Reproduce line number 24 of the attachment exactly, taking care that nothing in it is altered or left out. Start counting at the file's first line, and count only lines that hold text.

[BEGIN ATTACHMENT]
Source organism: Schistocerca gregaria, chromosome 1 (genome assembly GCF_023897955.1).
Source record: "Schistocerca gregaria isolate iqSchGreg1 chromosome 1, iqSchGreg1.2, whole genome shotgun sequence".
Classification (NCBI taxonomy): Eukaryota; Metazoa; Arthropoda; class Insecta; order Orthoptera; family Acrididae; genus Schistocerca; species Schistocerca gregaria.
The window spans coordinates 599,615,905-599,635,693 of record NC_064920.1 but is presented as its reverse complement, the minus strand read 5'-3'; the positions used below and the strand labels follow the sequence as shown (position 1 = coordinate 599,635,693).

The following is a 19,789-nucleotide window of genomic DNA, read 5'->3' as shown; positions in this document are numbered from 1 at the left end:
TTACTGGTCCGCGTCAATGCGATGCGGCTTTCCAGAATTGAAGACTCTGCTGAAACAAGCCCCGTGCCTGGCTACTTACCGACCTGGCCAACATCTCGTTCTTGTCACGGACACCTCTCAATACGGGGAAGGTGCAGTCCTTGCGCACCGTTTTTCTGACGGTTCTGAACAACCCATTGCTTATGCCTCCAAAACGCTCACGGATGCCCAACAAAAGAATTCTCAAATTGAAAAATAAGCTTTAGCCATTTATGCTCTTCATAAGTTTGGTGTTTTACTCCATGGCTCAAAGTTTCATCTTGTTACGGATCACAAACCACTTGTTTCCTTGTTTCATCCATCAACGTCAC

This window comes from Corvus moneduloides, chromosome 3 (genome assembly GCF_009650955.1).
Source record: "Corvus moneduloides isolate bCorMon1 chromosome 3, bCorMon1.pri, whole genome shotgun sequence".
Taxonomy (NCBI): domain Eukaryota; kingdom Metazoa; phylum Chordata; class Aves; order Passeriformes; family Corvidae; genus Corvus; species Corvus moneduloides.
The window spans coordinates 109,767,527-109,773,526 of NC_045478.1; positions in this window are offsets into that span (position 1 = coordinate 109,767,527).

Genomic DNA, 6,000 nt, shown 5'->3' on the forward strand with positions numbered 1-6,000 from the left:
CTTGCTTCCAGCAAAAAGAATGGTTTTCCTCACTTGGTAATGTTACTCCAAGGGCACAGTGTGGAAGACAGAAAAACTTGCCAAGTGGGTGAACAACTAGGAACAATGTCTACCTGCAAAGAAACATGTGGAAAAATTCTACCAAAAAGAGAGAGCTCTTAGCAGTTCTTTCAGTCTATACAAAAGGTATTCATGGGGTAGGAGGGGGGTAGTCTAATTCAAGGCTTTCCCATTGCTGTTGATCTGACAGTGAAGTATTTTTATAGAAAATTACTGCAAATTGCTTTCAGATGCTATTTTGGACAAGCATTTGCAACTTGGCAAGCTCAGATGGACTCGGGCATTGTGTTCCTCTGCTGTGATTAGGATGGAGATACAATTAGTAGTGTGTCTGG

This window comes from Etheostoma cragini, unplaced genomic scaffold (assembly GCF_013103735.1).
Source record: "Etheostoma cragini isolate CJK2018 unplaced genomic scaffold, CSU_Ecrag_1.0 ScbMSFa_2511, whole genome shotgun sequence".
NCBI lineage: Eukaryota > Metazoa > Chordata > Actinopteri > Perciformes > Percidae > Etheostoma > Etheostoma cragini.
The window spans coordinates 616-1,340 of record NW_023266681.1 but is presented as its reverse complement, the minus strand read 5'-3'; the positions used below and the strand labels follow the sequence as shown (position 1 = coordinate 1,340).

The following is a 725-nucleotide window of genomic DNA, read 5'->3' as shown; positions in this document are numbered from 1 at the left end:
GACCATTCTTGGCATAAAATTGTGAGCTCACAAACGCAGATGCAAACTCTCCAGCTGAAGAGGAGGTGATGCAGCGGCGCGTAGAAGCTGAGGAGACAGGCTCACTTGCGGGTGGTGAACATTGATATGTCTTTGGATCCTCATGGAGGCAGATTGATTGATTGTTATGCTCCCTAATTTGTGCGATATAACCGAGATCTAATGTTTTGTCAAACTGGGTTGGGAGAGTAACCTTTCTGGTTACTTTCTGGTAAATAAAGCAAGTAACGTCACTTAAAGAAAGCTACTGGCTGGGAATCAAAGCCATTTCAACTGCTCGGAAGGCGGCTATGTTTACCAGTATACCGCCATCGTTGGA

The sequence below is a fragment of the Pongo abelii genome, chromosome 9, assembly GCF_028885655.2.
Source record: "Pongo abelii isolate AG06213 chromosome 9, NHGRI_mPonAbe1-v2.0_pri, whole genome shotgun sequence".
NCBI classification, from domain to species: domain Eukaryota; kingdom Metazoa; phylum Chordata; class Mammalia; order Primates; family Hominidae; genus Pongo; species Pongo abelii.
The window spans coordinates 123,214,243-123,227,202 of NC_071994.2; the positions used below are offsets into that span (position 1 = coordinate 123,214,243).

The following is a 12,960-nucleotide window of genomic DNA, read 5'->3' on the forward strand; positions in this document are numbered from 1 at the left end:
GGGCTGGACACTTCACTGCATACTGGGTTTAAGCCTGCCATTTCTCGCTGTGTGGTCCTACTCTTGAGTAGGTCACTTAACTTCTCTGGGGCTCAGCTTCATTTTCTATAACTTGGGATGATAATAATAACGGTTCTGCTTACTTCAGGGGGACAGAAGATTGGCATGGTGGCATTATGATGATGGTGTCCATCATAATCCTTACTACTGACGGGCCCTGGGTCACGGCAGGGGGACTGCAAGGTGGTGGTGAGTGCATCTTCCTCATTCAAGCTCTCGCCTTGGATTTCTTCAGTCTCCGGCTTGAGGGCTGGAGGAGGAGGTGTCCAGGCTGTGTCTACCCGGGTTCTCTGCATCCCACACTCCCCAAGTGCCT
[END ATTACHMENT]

GGGCTGGACACTTCACTGCATACTGGGTTTAAGCCTGCCATTTCTCGCTGTGTGGTCCTACTCTTGAGTAGGTCACTTAACTTCTCTGGGGCTCAGCTTCATTTTCTATAACTTGGGATGATAATAATAACGGTTCTGCTTACTTCAGGGGGACAGAAGATTGGCATGGTGGCATTATGATGATGGTGTCCATCATAATCCTTACTACTGACGGGCCCTGGGTCACGGCAGGGGGACTGCAAGGTGGTGGTGAGTGCATCTTCCTCATTCAAGCTCTCGCCTTGGATTTCTTCAGTCTCCGGCTTGAGGGCTGGAGGAGGAGGTGTCCAGGCTGTGTCTACCCGGGTTCTCTGCATCCCACACTCCCCAAGTGCCT